Molestation of witnesses
A person shall not inflict any penalty or injury upon, or deprive of any benefit, another person on account of any evidence given or to be given before the Senate or a committee.
Offences by witnesses etc.
A witness before the Senate or a committee shall not:
a. without reasonable excuse, refuse to make an oath or affirmation or give similar undertaking to tell the truth when required to do so;
b.without reasonable excuse, refuse to answer any relevant question put to the witness when required to do so; or
c. give any evidence which the witness knows to be false or misleading in a material particular, or which the witness does not believe on reasonable grounds to be true or substantially true in every material particular.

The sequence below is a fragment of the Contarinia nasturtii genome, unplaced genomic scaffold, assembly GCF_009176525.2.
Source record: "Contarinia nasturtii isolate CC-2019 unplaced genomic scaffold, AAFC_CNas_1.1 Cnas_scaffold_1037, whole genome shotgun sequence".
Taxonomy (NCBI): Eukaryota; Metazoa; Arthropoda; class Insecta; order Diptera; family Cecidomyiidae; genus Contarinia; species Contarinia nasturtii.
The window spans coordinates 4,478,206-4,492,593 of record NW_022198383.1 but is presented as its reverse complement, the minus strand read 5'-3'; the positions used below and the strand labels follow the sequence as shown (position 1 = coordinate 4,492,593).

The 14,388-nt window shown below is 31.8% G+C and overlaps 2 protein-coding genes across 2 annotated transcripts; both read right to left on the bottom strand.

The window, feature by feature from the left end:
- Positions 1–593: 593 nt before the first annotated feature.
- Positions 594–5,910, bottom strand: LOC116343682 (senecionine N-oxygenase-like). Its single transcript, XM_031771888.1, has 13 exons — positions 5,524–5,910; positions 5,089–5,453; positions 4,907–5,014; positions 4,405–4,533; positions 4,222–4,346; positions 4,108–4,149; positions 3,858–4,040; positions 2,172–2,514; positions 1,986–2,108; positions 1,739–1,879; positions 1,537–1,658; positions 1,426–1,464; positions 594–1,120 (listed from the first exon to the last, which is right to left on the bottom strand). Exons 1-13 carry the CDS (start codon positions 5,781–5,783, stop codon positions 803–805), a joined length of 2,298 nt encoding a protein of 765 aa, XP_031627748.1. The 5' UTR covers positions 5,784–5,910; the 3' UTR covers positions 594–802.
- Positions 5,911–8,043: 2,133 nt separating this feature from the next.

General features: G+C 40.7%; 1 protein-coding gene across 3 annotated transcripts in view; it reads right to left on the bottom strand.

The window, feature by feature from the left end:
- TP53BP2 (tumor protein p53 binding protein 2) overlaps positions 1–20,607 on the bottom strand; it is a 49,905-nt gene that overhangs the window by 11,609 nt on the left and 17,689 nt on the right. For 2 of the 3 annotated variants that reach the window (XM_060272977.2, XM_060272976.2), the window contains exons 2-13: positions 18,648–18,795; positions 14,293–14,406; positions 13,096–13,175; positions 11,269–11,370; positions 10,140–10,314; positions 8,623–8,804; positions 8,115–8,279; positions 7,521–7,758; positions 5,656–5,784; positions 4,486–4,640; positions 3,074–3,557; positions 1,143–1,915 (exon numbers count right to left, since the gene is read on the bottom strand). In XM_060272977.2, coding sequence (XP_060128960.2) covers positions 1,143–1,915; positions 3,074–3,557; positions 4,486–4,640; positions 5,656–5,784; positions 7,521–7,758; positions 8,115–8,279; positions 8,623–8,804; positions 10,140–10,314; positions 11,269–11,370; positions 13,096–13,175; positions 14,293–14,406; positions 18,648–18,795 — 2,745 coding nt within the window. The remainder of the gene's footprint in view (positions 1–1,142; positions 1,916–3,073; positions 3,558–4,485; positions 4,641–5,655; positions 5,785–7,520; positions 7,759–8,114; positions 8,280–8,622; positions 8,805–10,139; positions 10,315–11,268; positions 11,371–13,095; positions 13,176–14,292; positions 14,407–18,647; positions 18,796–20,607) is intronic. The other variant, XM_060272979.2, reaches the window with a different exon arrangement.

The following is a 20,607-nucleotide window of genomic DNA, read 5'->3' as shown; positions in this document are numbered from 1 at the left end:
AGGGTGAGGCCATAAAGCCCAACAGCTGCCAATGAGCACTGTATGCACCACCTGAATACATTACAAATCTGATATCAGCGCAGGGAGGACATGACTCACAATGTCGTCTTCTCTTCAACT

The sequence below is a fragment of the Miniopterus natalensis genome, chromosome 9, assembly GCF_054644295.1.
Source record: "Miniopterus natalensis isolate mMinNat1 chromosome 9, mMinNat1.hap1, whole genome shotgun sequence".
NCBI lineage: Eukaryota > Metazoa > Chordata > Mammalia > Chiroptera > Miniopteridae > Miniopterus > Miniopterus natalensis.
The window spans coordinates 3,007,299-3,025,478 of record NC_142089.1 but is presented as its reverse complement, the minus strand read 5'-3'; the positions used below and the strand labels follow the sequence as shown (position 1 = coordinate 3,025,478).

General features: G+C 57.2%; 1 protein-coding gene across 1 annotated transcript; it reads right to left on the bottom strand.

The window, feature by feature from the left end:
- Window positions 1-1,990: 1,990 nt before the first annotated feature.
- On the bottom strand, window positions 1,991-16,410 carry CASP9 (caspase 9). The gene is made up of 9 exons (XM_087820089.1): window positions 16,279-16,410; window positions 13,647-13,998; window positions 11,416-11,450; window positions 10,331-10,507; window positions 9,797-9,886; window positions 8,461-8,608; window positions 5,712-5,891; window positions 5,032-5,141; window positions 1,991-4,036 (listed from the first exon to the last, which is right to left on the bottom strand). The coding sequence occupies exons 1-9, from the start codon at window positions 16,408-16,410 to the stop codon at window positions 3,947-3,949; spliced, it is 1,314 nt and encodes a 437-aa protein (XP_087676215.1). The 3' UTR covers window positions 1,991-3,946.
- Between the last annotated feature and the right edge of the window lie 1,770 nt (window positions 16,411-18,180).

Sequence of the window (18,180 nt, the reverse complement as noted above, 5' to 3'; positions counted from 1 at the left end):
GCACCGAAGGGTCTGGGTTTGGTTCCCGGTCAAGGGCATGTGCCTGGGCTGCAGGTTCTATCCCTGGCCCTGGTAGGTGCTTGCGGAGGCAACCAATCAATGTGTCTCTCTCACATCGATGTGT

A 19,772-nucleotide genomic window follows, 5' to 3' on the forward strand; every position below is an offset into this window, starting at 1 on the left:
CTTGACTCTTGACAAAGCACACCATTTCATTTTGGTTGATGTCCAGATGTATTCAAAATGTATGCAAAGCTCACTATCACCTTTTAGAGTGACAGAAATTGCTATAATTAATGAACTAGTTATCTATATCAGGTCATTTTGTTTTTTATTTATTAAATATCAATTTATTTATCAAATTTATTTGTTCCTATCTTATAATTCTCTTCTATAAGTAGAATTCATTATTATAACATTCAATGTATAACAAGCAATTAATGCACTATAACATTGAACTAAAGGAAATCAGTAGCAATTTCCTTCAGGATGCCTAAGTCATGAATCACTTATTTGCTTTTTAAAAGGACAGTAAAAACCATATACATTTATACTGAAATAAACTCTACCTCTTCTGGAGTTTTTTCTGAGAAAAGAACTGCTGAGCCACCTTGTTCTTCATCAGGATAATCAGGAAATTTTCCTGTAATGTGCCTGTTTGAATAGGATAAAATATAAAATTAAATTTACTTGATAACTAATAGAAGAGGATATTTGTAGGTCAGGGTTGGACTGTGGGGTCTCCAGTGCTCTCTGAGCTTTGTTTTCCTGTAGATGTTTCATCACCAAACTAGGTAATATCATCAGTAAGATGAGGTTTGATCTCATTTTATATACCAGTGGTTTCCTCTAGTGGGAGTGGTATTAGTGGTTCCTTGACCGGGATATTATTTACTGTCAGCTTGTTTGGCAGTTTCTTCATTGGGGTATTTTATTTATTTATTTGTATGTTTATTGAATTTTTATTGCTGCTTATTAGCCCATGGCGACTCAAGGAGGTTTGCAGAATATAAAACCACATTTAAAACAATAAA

A person shall not, without reasonable excuse:
a. refuse or fail to attend before the Senate or a committee when ordered to do so; or
b.refuse or fail to produce documents, or to allow the inspection of documents, in accordance with an order of the Senate or of a committee.
A person shall not wilfully avoid service of an order of the Senate or of a committee.
A person shall not destroy, damage, forge or falsify any document required to be produced by the Senate or by a committee.
Unauthorised disclosure of evidence etc.
A person shall not, without the authority of the Senate or a committee, publish or disclose:
a. a document that has been prepared for the purpose of submission, and submitted, to the Senate or a committee and has been directed by the Senate or a committee to be treated as evidence taken in private session or as a document confidential to the Senate or the committee;
b.any oral evidence taken by the Senate or a committee in private session, or a report of any such oral evidence; or
c. any proceedings in private session of the Senate or a committee or any report of such proceedings,
unless the Senate or a committee has published, or authorised the publication of, that document, that oral evidence or a report of those proceedings.